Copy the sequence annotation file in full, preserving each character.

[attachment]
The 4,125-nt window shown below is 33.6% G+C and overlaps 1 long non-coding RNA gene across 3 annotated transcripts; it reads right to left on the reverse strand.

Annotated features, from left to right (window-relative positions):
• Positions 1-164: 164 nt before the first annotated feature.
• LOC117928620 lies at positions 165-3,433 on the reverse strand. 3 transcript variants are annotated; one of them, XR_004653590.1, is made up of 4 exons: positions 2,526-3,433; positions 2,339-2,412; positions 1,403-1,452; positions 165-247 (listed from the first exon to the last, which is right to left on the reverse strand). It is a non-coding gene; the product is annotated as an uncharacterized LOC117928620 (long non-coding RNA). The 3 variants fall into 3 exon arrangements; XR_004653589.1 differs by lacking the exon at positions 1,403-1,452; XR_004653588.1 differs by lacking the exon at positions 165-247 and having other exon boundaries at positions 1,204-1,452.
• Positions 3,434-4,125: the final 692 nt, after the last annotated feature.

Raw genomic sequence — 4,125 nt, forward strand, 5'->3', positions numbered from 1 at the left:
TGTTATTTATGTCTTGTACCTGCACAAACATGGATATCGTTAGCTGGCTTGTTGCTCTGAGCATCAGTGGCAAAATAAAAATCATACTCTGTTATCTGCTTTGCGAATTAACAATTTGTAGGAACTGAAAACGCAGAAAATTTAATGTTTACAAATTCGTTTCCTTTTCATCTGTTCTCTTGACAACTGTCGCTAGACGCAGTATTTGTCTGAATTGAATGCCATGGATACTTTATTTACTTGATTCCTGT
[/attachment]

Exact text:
The 4,125-nt window shown below is 33.6% G+C and overlaps 1 long non-coding RNA gene across 3 annotated transcripts; it reads right to left on the reverse strand.

Annotated features, from left to right (window-relative positions):
• Positions 1-164: 164 nt before the first annotated feature.
• LOC117928620 lies at positions 165-3,433 on the reverse strand. 3 transcript variants are annotated; one of them, XR_004653590.1, is made up of 4 exons: positions 2,526-3,433; positions 2,339-2,412; positions 1,403-1,452; positions 165-247 (listed from the first exon to the last, which is right to left on the reverse strand). It is a non-coding gene; the product is annotated as an uncharacterized LOC117928620 (long non-coding RNA). The 3 variants fall into 3 exon arrangements; XR_004653589.1 differs by lacking the exon at positions 1,403-1,452; XR_004653588.1 differs by lacking the exon at positions 165-247 and having other exon boundaries at positions 1,204-1,452.
• Positions 3,434-4,125: the final 692 nt, after the last annotated feature.

Raw genomic sequence — 4,125 nt, forward strand, 5'->3', positions numbered from 1 at the left:
TGTTATTTATGTCTTGTACCTGCACAAACATGGATATCGTTAGCTGGCTTGTTGCTCTGAGCATCAGTGGCAAAATAAAAATCATACTCTGTTATCTGCTTTGCGAATTAACAATTTGTAGGAACTGAAAACGCAGAAAATTTAATGTTTACAAATTCGTTTCCTTTTCATCTGTTCTCTTGACAACTGTCGCTAGACGCAGTATTTGTCTGAATTGAATGCCATGGATACTTTATTTACTTGATTCCTGT